Chapter

Evolution of psychiatric rehabilitation services in the united states

Robert E. Drake, Gary R. Bond and Deborah R. Becker

in Individual Placement and Support

Published in print October 2012 | ISBN: 9780199734016
Published online January 2013 | e-ISBN: 9780199949755 | DOI: http://dx.doi.org/10.1093/acprof:oso/9780199734016.003.0011

Series: Evidence-Based Practice

Evolution of psychiatric rehabilitation services in the united states

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This chapter traces the development of psychiatric rehabilitation services in the United States. Starting in the 1950s, when deinstitutionalization led to increasing numbers of people with serious mental illness returning to the community, the need for vocational services became apparent. Following deinstitutionalization, vocational rehabilitation for people with psychiatric disorders went through several phases. In the 1950s and 1960s, vocational programs arose in a variety of institutional settings: hospitals, sheltered workshops, and halfway houses. In the 1970s and early 1980s, community mental health centers and comprehensive rehabilitation centers appeared throughout the United States. In the 1990s optimism regarding vocational rehabilitation increased as a number of vocational models appeared. In addition to transitional employment, influential vocational models included the psychiatric rehabilitation model, the job club model, the assertive community treatment model, and others. The discussion then turns to other social, political, clinical, and economic factors that affected the development of supported employment.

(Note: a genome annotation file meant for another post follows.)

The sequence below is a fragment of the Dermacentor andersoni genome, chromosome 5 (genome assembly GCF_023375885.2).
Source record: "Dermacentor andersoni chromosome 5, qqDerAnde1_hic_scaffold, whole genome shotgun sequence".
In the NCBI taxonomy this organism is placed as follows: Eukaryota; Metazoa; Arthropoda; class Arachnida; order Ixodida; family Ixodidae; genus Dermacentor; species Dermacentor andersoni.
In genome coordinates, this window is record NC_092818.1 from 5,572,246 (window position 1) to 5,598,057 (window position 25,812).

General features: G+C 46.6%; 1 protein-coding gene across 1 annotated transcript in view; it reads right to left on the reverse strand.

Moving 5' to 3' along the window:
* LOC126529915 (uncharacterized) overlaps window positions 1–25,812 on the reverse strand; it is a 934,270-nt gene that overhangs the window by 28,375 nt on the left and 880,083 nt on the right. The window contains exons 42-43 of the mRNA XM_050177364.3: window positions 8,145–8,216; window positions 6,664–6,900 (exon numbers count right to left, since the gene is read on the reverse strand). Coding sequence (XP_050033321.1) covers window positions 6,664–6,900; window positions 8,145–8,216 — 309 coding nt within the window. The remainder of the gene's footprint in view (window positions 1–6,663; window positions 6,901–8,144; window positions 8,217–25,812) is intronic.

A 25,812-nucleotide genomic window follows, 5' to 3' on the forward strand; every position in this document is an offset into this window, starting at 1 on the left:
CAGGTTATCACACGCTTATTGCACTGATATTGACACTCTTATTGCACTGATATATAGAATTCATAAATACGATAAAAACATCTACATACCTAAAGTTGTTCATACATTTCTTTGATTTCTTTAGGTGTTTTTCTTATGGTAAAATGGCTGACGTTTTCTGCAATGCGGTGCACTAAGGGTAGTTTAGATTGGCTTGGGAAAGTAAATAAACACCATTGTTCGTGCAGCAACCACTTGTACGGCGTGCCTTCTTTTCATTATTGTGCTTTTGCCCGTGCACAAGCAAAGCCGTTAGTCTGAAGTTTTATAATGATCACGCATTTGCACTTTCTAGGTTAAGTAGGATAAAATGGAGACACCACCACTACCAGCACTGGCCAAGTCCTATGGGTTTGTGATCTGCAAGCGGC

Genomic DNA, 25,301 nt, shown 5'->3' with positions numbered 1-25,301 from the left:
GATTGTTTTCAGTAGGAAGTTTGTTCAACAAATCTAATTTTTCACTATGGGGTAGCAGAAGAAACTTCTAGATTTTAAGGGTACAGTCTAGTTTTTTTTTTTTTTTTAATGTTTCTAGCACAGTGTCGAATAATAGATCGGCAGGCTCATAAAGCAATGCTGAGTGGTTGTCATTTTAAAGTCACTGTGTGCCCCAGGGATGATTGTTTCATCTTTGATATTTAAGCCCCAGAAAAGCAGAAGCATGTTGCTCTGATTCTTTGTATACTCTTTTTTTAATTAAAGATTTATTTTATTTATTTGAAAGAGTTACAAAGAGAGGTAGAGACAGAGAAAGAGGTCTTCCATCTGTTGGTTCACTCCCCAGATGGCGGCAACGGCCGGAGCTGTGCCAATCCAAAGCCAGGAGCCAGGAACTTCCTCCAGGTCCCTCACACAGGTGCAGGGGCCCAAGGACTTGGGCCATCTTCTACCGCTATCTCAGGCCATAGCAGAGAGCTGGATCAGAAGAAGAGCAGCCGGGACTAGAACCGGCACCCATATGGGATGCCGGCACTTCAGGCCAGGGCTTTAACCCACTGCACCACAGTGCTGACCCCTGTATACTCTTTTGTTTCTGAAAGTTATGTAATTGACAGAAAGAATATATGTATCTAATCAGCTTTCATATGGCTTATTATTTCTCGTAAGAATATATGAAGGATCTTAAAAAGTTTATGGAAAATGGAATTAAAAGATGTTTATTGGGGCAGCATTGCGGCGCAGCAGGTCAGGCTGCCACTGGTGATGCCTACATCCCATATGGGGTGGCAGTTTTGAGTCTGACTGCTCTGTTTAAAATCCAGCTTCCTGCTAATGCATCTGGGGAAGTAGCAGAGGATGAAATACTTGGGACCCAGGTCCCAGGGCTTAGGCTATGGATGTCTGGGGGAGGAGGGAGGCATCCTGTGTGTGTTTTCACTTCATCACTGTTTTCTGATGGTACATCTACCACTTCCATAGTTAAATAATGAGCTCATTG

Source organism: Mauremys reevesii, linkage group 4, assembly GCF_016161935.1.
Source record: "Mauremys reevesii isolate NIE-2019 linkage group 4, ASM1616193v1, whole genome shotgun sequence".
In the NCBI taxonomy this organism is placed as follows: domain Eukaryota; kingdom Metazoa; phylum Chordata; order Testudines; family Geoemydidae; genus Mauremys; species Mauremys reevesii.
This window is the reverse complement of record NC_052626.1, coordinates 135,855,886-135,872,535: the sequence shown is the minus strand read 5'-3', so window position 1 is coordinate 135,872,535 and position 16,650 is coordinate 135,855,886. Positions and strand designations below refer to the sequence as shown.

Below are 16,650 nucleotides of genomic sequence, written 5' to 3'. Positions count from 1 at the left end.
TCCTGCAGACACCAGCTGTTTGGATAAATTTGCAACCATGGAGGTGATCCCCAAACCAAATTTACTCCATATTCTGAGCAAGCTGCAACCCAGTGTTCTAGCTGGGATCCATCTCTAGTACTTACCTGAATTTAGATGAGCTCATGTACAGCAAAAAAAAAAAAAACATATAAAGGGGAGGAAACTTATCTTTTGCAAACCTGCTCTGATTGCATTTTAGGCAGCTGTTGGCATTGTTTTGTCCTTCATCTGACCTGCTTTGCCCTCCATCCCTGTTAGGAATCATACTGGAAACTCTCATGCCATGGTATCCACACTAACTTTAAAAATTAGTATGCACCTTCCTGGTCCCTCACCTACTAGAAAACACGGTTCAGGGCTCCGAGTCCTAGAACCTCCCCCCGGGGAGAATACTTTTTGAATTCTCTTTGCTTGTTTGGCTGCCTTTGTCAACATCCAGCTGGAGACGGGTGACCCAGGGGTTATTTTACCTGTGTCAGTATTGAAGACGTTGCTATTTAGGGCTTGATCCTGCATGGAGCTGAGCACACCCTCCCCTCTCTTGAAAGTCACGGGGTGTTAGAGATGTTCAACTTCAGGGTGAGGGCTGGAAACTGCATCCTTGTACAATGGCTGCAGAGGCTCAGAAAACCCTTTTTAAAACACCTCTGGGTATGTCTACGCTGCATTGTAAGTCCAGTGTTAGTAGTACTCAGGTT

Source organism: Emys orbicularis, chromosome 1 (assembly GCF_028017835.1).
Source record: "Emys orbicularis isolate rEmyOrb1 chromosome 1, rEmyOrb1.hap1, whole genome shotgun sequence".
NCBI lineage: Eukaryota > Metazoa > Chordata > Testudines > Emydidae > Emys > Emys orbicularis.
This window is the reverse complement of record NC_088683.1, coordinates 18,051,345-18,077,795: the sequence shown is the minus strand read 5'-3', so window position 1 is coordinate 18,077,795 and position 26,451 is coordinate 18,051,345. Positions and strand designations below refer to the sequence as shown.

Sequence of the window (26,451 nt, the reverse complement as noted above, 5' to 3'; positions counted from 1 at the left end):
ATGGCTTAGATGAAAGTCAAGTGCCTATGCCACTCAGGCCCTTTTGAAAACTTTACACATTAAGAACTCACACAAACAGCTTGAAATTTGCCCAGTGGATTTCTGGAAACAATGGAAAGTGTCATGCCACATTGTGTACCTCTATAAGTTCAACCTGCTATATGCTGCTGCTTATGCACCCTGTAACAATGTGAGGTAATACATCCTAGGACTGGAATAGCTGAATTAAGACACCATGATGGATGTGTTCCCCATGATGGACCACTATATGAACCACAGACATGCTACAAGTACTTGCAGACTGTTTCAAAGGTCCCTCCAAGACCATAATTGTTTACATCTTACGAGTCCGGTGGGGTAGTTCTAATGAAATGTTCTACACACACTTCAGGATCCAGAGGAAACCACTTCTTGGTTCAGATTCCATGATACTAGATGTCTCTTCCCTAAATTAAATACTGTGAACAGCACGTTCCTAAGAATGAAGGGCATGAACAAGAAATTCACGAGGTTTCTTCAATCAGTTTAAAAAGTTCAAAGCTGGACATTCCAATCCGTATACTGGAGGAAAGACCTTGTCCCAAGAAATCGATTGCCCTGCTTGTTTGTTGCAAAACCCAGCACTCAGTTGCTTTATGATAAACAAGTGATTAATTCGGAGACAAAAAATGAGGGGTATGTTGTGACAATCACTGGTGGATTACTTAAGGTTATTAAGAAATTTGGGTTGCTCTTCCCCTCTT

Keywords: mentally ill; employment; psychiatric rehabilitation; vocational rehabilitation; vocational models; supported employment

Chapter.  2443 words. 

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